hereditaryandfuture

hereditaryandfuture - Hereditary cancers and genetic...

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Hereditary cancers and genetic screening Most cancer risk (80-90%) arise from non-hereditary risk factors o These risk factors include smoking and exposure to other carcinogens, exposure to sunlight, dietary choices and obesity. 10-20% cancers arise from hereditary or familial predisposition to develop cancer o Many of the genes that lead to this likelihood of developing cancer have been located Some of these include: Gene class/syndrome Mutant Genes Cancer Types Inheritance pattern Tumor Suppressor Retinoblastoma RB Retinal tumors Dominant Familial adenomatous polyposis (FAP) APC Colon Dominant Li-Fraumeni syndrome p53 Many including breast, brain, leukemia and sarcomas Dominant Tumor Suppressor/ DNA repair Familial breast cancer BRCA1,BRCA2 Breast, Ovary Dominant Hereditary nonpolyposis colon cancer (HNPCC) MSH2,MSH3,MSH4 and others Colon Dominant Xeroderma pigmentosum XPA,XPB.XPC AND others Skin Recessive Proto-oncogene (gain of function) Multiple endocrine neoplasia type II RET Thyroid Dominant Family history and pedigree analysis reveals predominance of cancer in families with these inherited genetic mutations. For example, the inherited loss of p53 leads to development of numerous cancers.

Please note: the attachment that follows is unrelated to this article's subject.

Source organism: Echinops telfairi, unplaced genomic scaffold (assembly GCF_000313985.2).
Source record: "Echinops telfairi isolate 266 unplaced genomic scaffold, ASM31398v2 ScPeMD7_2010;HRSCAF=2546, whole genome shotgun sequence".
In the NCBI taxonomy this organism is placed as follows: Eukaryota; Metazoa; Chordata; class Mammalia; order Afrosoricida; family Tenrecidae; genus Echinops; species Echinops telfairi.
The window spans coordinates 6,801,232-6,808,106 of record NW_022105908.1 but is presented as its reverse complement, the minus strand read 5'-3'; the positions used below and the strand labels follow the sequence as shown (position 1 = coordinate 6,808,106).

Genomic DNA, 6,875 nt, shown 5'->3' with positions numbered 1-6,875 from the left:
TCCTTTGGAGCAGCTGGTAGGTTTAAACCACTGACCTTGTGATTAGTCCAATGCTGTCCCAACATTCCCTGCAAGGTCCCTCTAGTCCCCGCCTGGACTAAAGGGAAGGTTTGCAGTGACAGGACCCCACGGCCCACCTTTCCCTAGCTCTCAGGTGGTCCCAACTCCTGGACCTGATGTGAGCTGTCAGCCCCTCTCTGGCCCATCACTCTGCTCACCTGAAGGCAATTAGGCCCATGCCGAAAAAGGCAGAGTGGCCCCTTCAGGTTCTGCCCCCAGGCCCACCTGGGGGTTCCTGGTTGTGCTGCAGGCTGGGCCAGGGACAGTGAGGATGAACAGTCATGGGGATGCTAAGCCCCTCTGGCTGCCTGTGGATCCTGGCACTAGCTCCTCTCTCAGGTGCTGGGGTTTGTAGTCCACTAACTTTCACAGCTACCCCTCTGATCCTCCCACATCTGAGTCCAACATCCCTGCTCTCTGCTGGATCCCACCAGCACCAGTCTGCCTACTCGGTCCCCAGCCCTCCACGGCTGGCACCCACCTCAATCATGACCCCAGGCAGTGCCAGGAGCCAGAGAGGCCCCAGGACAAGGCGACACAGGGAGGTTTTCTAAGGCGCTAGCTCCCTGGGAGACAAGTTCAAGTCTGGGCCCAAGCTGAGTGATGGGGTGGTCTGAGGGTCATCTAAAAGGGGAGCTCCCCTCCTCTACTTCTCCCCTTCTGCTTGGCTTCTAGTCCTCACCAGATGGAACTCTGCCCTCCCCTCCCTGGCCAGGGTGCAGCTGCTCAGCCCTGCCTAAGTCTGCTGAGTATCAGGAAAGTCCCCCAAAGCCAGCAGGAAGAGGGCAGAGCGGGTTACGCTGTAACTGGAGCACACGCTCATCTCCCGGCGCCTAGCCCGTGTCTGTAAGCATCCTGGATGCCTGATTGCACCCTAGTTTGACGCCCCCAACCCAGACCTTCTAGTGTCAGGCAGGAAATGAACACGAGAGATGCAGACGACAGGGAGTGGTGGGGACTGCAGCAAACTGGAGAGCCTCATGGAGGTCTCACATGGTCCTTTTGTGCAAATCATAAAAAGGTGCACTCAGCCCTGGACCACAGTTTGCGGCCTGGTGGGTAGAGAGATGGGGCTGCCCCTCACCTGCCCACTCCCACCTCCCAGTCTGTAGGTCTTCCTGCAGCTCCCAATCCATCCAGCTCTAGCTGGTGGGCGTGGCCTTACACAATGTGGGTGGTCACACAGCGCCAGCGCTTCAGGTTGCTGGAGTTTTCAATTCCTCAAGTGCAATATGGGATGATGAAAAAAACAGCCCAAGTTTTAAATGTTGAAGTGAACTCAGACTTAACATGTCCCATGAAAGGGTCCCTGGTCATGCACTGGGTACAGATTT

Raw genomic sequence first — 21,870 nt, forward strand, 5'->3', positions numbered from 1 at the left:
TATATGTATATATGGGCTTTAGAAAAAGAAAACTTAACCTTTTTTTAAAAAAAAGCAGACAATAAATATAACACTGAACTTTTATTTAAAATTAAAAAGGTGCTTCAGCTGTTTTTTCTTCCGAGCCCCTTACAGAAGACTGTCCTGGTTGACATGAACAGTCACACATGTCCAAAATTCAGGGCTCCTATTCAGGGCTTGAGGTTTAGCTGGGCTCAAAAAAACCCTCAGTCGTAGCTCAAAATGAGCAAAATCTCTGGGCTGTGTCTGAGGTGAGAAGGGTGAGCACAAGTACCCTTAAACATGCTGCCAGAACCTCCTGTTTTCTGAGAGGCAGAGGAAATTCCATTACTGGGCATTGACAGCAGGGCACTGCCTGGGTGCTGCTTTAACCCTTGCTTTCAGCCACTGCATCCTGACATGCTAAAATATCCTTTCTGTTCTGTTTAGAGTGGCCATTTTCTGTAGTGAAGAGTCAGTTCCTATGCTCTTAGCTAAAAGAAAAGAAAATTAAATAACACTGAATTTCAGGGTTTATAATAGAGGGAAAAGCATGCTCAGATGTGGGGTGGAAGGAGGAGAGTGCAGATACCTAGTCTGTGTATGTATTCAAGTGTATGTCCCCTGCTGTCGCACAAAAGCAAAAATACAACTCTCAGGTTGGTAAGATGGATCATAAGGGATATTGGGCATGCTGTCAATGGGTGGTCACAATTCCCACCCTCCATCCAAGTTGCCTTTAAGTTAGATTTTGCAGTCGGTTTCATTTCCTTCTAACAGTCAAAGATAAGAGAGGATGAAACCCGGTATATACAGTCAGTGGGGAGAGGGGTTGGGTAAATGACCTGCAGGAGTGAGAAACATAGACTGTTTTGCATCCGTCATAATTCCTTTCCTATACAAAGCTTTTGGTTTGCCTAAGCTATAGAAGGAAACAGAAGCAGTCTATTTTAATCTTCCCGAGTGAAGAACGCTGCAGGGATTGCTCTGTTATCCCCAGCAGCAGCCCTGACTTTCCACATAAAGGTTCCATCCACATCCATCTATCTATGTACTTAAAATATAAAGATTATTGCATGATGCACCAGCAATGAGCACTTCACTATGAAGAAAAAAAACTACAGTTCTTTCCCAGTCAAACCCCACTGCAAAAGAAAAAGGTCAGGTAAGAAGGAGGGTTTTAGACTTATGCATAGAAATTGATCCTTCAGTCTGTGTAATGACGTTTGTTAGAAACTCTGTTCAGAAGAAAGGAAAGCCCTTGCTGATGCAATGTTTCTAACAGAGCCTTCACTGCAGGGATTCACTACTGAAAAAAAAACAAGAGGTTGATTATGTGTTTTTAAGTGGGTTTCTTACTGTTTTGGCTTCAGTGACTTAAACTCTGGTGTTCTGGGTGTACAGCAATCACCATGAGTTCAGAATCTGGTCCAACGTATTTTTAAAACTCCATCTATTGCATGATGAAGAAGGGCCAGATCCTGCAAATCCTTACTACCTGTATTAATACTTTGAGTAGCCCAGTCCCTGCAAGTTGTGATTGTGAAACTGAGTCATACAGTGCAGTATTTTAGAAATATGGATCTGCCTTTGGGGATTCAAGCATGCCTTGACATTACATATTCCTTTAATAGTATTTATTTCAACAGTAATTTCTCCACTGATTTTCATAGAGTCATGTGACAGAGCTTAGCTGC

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Dominant vs recessive cancer risk syndromes This terminology can be confusing based upon what we normally call dominant and recessive. Most inherited cancers involve mutation of tumor suppressor genes (including DNA repair genes). These are therefore recessive mutations because both copies must be inactivated before cancer will develop. However, some of these mutations display a dominant cancer-risk because inherited one bad copy greatly (90%) increases the likelihood of mutation or loss of the second copy. Examples of dominant cancer risk syndromes include the inherited colon cancer syndromes (FAP and HNPCC) an BRCA1 and BRCA2 mutations. Other conditions, such as xeroderma pigmentosum are considered recessive cancer risk-syndromes because inheritance of 1 bad copy does not greatly predispose one to mutation or loss of the other copy. FAP vs HNPCC in Colon Cancer Most inherited or sporadic cases of colon cancer arise by a sequential accumulation of specific oncogenic and tumor suppressor genetic muations. FAP is characterized by inherited disruption of one allele of a tumor
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suppressor gene, APC. Patients prematurely develop 1000’s of benign colonic polyps. Subsequent mutations lead to malignancy. Additional mutations are acquired at a normal rate. HNPCC is characterized by inherited disruption of DNA mismatch repair genes Patients do not initially have numerous polyps. Initial tumor development is
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hereditaryandfuture - Hereditary cancers and genetic...

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